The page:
So much for the “red wave.” Republicans expected sweeping victories in last week’s midterm elections that never materialized. Instead, Democrats outperformed expectations by maintaining control of the Senate and holding Republicans to a razor-thin majority in the House of Representatives.
A panel of education scholars met at the American Enterprise Institute a day after the elections to make sense of the outcome. Still bleary-eyed from a long night of watching results trickle in, they predicted what the next two years will hold for education policy.
The panel agreed on one important point. “Pragmatism won,” declared Andy Rotherham, the co-founder of Bellwether Education Partners. Bethany Little, a principal at EducationCounsel, LLC concurred: “Voters are not into extremism,” regardless of their political learnings. While partisan debates on Twitter might inflame passions, they don’t seem to push voters to the polls. Candidates that embraced these radical views were defeated across the country.
Derrell Bradford of 50CAN hoped that Republicans would be chastened by their disappointing showing. Despite winning the House, they would still be short of a “mandate-worthy” majority. Bradford wanted Republicans to learn from the mistakes of Democrats, who pursued a far-left agenda after winning the White House and Congress in 2020. He predicted that Republicans would hold Congressional hearings on the last two years of education policy, but would refrain from a more radical agenda.
However, Rick Hess, a senior fellow and director of education policy studies at AEI, predicted the Republicans’ slim majority would empower its fringe members. Needing every vote possible to pass legislation, the caucus would cater to far-right pols like Marjorie Taylor Greene to ensure their support.
The panel was surprised that education issues failed to motivate voters. Earlier this year, the Biden administration’s student loan forgiveness plan drew ire from conservatives who saw it as a government handout to the middle and upper classes. But the plan failed to trigger a populist revolt on election day.
Likewise, Republican candidates who modeled their campaigns on Glenn Youngkin’s successful bid for Virginia governor came up short. Youngkin made school re-openings, parents’ rights, and anti-CRT rhetoric central to his message. That playbook failed other Republicans in 2022.
Another takeaway: Candidate quality matters. Many untested candidates—particularly those endorsed by former president Donald Trump—went down in flames. In Pennsylvania, both Doug Mastriano and Mehmet Oz lost winnable seats. In Arizona, Blake Masters failed to beat incumbent Senator Mark Kelly. Kari Lake, the former television news anchor who embraced Trump’s style of bombastic rhetoric, could not overcome Katie Hobbs’s somewhat anemic campaign in that same state’s race for governor. While Hershel Walker hasn’t lost in the Georgia Senate race yet, he couldn’t muster the votes to unseat Raphael Warnock, and is set for a runoff election in December.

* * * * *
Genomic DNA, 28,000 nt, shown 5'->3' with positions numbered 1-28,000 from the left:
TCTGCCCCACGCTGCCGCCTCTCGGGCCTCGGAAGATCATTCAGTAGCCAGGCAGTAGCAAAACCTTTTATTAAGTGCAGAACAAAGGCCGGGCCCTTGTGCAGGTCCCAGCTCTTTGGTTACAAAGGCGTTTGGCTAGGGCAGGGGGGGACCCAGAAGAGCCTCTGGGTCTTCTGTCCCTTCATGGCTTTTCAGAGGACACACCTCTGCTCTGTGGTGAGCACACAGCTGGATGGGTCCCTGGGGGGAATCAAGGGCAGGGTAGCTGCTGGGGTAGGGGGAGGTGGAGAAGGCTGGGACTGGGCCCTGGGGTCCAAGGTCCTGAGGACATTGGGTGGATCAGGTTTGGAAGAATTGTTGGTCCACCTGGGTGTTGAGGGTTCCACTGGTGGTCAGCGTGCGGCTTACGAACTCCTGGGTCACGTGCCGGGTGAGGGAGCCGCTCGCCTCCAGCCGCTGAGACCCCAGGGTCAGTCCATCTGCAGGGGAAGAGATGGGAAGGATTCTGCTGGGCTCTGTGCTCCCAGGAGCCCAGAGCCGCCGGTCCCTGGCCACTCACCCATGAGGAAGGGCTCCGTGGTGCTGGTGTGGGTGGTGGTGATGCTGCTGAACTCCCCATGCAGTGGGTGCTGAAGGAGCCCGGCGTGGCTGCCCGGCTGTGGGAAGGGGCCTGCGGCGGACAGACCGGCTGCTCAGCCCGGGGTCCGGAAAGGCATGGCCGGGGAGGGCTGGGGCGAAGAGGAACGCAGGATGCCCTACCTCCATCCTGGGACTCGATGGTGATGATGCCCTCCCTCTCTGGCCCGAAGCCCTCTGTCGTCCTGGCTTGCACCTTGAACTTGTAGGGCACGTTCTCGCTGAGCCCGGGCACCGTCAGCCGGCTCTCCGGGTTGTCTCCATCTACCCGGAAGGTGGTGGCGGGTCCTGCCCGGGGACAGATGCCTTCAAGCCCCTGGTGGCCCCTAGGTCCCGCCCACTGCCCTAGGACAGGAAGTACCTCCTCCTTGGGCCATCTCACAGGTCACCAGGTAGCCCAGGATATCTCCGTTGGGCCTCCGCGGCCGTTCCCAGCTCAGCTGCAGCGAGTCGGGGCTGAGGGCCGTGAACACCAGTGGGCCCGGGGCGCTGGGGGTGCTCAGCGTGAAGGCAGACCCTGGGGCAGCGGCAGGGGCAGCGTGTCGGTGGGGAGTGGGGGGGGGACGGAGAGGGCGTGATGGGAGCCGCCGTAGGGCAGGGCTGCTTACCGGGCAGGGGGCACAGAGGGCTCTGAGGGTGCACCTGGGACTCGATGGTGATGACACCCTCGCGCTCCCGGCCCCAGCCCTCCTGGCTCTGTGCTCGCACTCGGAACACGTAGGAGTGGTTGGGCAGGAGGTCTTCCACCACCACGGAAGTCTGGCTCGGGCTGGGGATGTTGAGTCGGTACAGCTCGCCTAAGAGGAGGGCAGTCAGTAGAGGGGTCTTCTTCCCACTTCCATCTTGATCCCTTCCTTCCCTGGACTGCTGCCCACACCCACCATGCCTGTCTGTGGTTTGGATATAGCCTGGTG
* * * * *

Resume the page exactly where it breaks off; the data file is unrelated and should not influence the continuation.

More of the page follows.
Despite these high-profile losses, Republicans found success at the state level. Governor Ron DeSantis romped in Florida, as did Mike DeWine in Ohio. In Texas, Greg Abbott easily handled a well-funded Beto O’Rouke, whose platform included eliminating state testing for K–12 students. Brian Kemp defeated Stacy Abrams, a Democratic celebrity, in Georgia. These Republicans’ large margins of victory suggest that voters see them as effective leaders. DeWine, who racked up 62.8 percent of the vote, was praised by both Democrats and Republicans for his cautious handling of the Covid-19 pandemic and for bringing a major computer-chip plant to the state. And as populations decline in states like New York and California, domestic migration has caused Florida’s to surge, thanks in part to the policies of DeSantis.
Looking forward to the 2024 presidential election, Rotherham hoped that both parties would recognize the sophistication of the electorate. He cited the public’s view on gender ideology as an example of this sophistication. Polling shows that a majority of Americans want classrooms to welcome all students, but still aren’t comfortable with gender ideology being explicitly taught in schools, especially at the elementary level. Navigating thorny issues like these will require parties to moderate and develop more nuanced policies.
That moderation and nuance might be hard to find. A day after the election, a reporter asked President Biden what he might do differently in the next two years. Biden responded: “Nothing.” And just a week after many of his hand-picked candidates lost, Trump announced his third presidential campaign from Mar-a-Lago, ensuring that his brand of populism and divisive rhetoric will stay with us. This stubborn adherence to the status quo could hurt both parties in 2024. The party that shifts toward the center, tones down the rhetoric, and convinces voters they will govern well might be primed for a big victory.